No, he would not. The report voted on by Parliament doesn't even recommend a 90-day suspension, it instead states that had Johnson not resigned that that would have been their recommendation.
In the light of Mr Johnson's further contempt, we put on record that if he had not resigned his seat, we would have recommended that he be suspended from the service of the House for 90 days [...] In view of the fact that Mr Johnson is no longer a Member, we recommend that he should not be granted a former Member's pass.
There is nothing within the report, nor the motion voted on by the House of Commons, that would result in his suspension if he were to return as an MP in the future. Furthermore, if Johnson were to return to a future Parliament (i.e. not to the current Parliament in a by-election), a sanction of this kind would run contrary to the principle that Parliaments cannot bind their successors. In addition, it would defeat the point of part of the consequences of a suspension; the Recall of MPs Act 2015 is designed to force MPs suspended for longer than 10 days to seek a renewed mandate from their constituents in the face of wrongdoing - if Johnson had just been reelected then he already has that fresh mandate.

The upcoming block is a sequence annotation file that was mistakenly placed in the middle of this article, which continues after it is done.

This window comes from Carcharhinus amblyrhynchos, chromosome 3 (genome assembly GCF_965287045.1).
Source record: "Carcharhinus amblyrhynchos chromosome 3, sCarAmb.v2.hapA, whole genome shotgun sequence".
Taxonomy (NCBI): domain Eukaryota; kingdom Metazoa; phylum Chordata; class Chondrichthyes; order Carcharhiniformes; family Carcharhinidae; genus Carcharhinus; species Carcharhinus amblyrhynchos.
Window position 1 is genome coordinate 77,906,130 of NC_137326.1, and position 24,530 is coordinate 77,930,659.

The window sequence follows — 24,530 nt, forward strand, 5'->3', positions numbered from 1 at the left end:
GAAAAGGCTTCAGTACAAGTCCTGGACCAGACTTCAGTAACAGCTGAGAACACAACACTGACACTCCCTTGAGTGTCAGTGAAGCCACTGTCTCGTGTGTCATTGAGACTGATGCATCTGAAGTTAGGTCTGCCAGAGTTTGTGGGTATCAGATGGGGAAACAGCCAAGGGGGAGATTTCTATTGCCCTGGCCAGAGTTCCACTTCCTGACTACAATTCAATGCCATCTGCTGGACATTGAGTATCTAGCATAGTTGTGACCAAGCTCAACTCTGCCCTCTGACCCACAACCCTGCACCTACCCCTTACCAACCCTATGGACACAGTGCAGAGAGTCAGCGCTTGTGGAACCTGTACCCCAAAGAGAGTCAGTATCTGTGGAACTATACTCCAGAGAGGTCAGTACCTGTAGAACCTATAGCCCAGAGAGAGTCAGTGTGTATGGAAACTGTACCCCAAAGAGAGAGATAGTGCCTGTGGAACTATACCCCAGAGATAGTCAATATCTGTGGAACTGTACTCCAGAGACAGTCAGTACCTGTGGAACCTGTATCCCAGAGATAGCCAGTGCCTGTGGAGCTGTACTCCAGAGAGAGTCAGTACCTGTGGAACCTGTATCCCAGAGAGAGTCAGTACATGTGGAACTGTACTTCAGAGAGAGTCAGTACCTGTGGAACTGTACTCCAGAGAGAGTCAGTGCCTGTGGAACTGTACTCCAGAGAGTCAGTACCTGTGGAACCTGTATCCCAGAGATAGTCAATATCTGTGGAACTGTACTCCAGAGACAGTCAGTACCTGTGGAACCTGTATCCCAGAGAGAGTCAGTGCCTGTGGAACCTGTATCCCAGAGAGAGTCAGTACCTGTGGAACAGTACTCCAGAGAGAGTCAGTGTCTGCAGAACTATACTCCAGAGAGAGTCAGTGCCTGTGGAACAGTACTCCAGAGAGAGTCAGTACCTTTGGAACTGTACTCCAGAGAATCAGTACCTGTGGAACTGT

With reference to the comments on my answer linked in the question, it was suggested that Sir Chris Bryant, the former Chair of the Privileges Committee, had stated that the suspension would apply to Johnson if he were to return to Parliament. However, I am unsure where Sir Chris made this statement, as this tweet from him seems pretty unequivocal to the contrary. Dr Hannah White, the director of the Institute for Government, has also concurred with this conclusion.